Kapteijns, Lidwien, and Jay Spaulding. An Islamic Alliance: Ali Dinar and the Sanusiyya, 1906–1916. Northwestern University Press, 1994.

O’Fahey, R. S. State and Society in Dar Fur. Hurst & Co., 1980.

Copyright (c) 2005 Oxford University Press. All rights reserved. Excerpted by permission from AFRICANA: THE ENCYCLOPEDIA OF THE AFRICAN AND AFRICAN AMERICAN EXPERIENCE, SECOND EDITION. Edited by Henry Louis Gates Jr. and Kwame Anthony Appiah. (Oxford University Press; April 2005; 5 Volumes; 4,500 pp.; 0-19-517055-5; Special introductory price until April 30th, 2005 of US $425.00. After April 30th, 2005, the price will be US $500.00).

Ninety years after W.E.B. Du Bois first articulated the need for “the equivalent of a black Encyclopedia Britannica,” Kwame Anthony Appiah and Henry Louis Gates Jr., realized his vision by publishing Africana: The Encyclopedia of the African and African American Experience in 1999. This new multi-volume edition of the original work expands on the foundation provided by Africana. More than 4,000 articles cover prominent individuals, events, trends, places, political movements, art forms, business and trade, religion, ethnic groups, organizations and countries on both sides of the Atlantic.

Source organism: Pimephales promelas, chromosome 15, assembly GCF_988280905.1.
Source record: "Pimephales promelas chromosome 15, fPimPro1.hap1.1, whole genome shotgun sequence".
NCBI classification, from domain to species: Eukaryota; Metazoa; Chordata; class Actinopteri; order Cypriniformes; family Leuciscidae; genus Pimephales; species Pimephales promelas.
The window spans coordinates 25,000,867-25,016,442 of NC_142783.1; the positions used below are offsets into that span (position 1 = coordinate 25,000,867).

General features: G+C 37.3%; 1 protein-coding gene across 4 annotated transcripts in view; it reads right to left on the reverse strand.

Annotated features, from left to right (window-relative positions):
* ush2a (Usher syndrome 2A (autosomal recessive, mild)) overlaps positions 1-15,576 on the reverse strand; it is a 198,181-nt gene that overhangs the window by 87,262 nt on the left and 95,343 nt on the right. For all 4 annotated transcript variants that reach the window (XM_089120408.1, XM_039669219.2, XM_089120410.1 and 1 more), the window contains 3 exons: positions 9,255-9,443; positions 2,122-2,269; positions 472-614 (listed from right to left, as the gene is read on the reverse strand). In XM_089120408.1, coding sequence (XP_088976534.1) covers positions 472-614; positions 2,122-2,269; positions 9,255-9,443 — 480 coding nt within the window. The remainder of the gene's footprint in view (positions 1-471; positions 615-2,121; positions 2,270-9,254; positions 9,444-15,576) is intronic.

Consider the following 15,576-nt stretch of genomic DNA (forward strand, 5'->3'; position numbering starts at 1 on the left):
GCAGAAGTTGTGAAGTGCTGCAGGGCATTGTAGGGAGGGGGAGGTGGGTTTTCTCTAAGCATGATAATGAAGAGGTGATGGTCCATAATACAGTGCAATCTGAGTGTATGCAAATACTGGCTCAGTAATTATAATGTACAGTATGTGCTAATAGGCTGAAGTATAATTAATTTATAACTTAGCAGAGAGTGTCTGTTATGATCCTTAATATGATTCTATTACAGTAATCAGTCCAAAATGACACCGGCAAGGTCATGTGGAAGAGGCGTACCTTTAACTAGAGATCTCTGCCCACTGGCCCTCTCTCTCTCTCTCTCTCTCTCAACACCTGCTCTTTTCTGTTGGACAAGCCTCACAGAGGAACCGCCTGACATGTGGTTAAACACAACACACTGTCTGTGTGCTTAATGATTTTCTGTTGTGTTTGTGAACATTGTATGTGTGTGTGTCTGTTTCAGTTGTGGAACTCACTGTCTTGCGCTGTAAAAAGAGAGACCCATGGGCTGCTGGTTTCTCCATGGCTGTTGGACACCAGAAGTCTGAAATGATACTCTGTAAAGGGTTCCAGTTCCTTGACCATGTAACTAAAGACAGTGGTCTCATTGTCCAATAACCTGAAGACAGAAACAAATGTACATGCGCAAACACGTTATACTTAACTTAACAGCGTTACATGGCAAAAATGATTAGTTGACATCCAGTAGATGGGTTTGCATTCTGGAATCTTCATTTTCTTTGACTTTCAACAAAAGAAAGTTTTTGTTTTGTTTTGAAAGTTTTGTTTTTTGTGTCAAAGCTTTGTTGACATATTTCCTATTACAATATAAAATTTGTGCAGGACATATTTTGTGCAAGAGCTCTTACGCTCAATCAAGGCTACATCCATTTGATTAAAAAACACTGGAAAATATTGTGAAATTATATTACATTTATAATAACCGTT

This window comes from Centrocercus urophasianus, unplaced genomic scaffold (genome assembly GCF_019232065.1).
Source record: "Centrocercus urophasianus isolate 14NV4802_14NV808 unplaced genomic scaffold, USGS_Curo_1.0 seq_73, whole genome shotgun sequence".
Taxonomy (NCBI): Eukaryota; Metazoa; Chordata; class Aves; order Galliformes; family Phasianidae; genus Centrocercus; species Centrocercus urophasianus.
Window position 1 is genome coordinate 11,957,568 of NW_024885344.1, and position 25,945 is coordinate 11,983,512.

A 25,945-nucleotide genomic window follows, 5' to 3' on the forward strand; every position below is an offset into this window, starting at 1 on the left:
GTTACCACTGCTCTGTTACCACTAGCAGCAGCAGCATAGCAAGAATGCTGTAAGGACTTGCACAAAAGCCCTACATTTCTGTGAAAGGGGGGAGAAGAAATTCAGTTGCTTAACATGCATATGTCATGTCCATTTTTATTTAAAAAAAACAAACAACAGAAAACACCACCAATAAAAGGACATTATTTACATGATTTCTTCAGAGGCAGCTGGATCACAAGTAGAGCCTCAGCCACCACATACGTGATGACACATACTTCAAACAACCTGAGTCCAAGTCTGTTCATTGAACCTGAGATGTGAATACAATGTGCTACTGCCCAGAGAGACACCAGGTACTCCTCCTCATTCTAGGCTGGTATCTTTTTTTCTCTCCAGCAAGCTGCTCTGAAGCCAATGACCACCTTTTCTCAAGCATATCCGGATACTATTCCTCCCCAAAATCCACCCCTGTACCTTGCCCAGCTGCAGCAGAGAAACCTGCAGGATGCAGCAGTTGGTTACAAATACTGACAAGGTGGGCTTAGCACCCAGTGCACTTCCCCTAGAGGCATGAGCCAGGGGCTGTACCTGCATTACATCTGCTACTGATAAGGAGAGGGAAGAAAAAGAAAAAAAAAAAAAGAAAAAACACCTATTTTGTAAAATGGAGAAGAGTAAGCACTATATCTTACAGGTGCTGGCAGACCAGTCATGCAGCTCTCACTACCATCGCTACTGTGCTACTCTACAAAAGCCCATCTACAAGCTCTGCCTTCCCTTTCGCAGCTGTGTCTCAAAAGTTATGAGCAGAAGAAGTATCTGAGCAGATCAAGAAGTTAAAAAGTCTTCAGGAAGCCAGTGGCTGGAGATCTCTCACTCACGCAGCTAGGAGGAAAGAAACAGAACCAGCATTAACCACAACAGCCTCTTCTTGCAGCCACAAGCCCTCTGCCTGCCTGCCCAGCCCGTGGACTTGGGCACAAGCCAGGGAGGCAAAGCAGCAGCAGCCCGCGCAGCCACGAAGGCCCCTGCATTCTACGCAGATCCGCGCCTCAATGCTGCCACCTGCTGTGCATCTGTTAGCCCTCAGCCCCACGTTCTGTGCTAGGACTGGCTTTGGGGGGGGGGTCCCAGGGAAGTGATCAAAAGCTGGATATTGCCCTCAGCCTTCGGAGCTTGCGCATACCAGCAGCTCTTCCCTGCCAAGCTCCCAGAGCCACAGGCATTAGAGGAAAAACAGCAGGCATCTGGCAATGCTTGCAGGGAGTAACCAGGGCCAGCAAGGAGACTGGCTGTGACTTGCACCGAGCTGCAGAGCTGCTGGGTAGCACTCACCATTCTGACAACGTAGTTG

About the Editors:
Henry Louis Gates, Jr. is W. E. B. Du Bois Professor of Humanities, Chair of the Department of African and African American Studies, and Director of the W. E. B. Du Bois Institute for African and African American Research, Harvard University. Professor Gates is well known as an innovator in the field of African American studies and as the author of numerous works.

Kwame Anthony Appiah is the Lawrence S. Rockefeller Professor of Philosophy and the University Center for Human Values at Princeton University. The groundbreaking Africana—now expanded to a five-volume set, unparalleled in scope, scholarship and accessibility

Available at your local libraries and bookstores. Please visit the Oxford University Press Web site for ordering information: Africana